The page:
As national analysts say the odds are increasingly against them, Democratic senators and senior operatives remain optimistic the party’s most vulnerable incumbents can survive stiff re-election challenges, even in red states where the president’s popularity is sunk.

With his national approval ratings mired in the low 40s seven weeks out from the Nov. 4 elections, Senate Democrats are well aware of the anchor President Barack Obama is proving to be in the midterms. It’s clear party strategists have had to tailor their red-state strategies around that reality on a map already tilted against them, with three principles at the crux of Democrats’ path to defend seats in GOP-leaning and solidly Republican states where the majority will be won or lost.

As Democratic Senatorial Campaign Committee Executive Director Guy Cecil outlined in an interview last week with CQ Roll Call, it’s imperative for Democrats in these states to remind voters why they supported the incumbent in the first place, to over-perform generic Democratic numbers and continue to fund persuasion efforts — along with getting out the vote — through Election Day.

“The president’s ratings are a factor in our elections, but they are not the only factor in our elections,” Cecil said, noting the tens of millions of dollars being spent on advertising and the DSCC’s field campaign efforts. Full story

September 1, 2014

The 10 Most Vulnerable Senators

The 10 Most Vulnerable Senators

Roll Call ranks Landrieu as the most vulnerable senator. (Tom Williams/CQ Roll Call File Photo)

There is a new chart-topper in Roll Call’s latest monthly ranking of the 10 most vulnerable senators.

Montana’s appointed Sen. John Walsh was by far the most endangered incumbent in the chamber at the time of the previous installment in early August, but his decision last month to not seek a full term opened the top slot to a couple other worthy contenders.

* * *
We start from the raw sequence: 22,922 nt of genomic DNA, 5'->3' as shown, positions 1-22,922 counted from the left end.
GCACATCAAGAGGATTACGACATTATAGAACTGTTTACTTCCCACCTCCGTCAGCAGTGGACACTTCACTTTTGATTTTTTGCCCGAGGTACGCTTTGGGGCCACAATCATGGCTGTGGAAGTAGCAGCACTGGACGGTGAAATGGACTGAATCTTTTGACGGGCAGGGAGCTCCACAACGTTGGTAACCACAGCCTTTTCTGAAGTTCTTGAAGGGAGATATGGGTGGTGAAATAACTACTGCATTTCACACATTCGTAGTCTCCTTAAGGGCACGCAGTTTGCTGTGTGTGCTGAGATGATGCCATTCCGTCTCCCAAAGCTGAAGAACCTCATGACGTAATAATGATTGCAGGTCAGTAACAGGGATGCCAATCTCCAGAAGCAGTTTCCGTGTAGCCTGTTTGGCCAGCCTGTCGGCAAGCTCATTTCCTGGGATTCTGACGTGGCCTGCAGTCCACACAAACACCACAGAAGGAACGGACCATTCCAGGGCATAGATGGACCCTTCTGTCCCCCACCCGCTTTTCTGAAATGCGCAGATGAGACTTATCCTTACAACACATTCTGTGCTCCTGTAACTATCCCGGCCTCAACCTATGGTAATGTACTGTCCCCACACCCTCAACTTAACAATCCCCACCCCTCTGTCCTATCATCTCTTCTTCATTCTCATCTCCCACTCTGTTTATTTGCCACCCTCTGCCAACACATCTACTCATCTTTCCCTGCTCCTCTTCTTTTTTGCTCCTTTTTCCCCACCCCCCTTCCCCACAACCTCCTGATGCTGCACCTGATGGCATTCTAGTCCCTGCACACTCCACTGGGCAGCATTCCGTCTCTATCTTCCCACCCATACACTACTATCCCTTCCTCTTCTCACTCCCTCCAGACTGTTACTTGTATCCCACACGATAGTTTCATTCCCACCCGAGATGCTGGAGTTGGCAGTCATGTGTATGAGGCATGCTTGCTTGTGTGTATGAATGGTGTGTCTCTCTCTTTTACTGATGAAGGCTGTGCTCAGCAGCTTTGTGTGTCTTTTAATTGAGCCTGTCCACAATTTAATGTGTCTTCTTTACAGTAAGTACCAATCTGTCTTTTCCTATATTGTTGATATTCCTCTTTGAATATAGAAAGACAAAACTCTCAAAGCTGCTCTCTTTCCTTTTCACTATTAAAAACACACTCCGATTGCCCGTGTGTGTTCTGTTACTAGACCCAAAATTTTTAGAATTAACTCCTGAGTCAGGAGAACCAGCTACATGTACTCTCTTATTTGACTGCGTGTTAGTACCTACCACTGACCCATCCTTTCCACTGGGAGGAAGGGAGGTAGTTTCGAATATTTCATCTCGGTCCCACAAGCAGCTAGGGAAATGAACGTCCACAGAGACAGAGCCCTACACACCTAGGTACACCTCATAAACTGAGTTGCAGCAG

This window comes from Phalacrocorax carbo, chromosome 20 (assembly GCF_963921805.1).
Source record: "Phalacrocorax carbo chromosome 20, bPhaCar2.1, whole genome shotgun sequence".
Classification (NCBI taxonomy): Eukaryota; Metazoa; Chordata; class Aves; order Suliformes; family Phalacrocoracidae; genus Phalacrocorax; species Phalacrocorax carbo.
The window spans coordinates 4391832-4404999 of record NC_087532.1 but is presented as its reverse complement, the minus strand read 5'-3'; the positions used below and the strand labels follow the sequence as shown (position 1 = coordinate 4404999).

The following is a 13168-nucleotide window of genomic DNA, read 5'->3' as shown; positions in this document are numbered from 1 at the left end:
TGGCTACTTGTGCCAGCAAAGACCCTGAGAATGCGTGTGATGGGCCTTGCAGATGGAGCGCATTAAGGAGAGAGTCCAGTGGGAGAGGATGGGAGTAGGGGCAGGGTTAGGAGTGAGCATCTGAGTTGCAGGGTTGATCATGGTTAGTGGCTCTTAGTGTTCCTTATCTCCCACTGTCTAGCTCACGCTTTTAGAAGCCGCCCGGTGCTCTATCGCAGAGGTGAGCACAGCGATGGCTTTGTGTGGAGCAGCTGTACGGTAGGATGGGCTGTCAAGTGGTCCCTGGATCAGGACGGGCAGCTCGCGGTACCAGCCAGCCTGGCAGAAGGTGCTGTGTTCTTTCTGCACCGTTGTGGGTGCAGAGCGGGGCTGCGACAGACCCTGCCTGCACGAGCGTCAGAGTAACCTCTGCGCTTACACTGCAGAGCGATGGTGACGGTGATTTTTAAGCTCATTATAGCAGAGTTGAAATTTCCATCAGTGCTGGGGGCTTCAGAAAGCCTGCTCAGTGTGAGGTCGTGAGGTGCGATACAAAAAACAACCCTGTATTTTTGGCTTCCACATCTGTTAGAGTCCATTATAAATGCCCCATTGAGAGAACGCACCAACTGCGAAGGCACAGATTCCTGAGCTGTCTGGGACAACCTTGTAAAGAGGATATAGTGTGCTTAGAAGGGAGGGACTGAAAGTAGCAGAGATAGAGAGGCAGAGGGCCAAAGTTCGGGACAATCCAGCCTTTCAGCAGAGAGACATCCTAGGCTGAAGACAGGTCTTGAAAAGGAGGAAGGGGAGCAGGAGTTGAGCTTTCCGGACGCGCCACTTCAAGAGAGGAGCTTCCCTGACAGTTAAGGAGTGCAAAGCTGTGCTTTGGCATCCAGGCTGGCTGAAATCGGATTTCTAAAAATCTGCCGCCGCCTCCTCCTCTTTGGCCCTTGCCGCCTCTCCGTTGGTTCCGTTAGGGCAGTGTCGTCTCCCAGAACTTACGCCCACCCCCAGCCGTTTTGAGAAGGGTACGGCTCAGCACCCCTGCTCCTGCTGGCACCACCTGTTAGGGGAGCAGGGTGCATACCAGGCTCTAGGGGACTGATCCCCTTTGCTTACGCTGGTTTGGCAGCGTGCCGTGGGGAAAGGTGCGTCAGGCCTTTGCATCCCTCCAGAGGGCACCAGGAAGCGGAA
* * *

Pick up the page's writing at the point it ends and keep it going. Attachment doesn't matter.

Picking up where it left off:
Sen. Mark Pryor, D-Ark., is still in a perilous political position, but Louisiana Sen. Mary L. Landrieu has leapfrogged him on the list to become the Senate’s most vulnerable incumbent. Full story

August 4, 2014

Top 10 Most Vulnerable Senators

Top 10 Most Vulnerable Senators

In 2014 Senate races, Pryor is one of the most vulnerable Democrats. (Tom Williams/CQ Roll Call File Photo)

Three months before Election Day, it’s clear some senators may not return to Congress after the midterms — and that’s mostly good news for Republicans.

The GOP’s path to the Senate majority includes a mix of open seats and targeted Democratic incumbents. The two most vulnerable seats are in South Dakota and West Virginia, where Democratic senators are retiring. Republicans also have opportunities in open seats in Iowa and, to a lesser degree, Michigan.

But even if they are victorious in those states, the GOP must defeat at least two incumbents to reach the net six seats needed for control.

Luckily for Republicans, Democrats make up the vast majority of endangered senators seeking re-election. The GOP has a lengthy catalog of states where it has an opportunity to win, though there is a wide gap betweenthe  No. 1 and No. 10 most vulnerable senators — who are ordered by most likely to lose.

Roll Call’s “10 Most Vulnerable Senators” list will be updated monthly ahead of the Nov. 4 elections. For now, here is where the incumbents stand: Full story

July 28, 2014

Campaign Spotlight: Father Pitches Best (Video)

Campaign Spotlight: Father Pitches Best (Video)

(CQ Roll Call File Photo)

How does a female Democratic candidate in the South distance herself from President Barack Obama? Call on Dad.

Attorney Gwen Graham released a pair of ads Monday morning that did just that. Her father, former Sen. Bob Graham, made her case to voters.

Graham wasn’t the first. Two other candidates, nonprofit executive Michelle Nunn and Sen. Mary L. Landrieu, produced ads featuring their well-known politician fathers.

Here is a look at all three ads: Full story

July 14, 2014

Louisiana Senate Race Has One Fewer Republican

State Rep. Paul Hollis, a Republican waging a bid in Louisiana’s competitive Senate contest, withdrew his candidacy Monday.

Hollis was running as a more conservative option to GOP Rep. Bill Cassidy, as Republicans challenge Democratic Sen. Mary L. Landrieu. His exit provides one less hurdle for Cassidy to advance to a runoff with Landrieu, but Cassidy’s main intraparty adversary remains: Rob Maness, a Sarah Palin-backed retired Air Force colonel.

Candidates have until Aug. 22 to file the necessary paperwork for a bid. Fewer candidates in the race — no matter the party — should give Landrieu slightly better odds of avoiding a runoff.  The top-two finishers in the November jungle primary advance to a December runoff unless a candidate receives a majority of the vote. Full story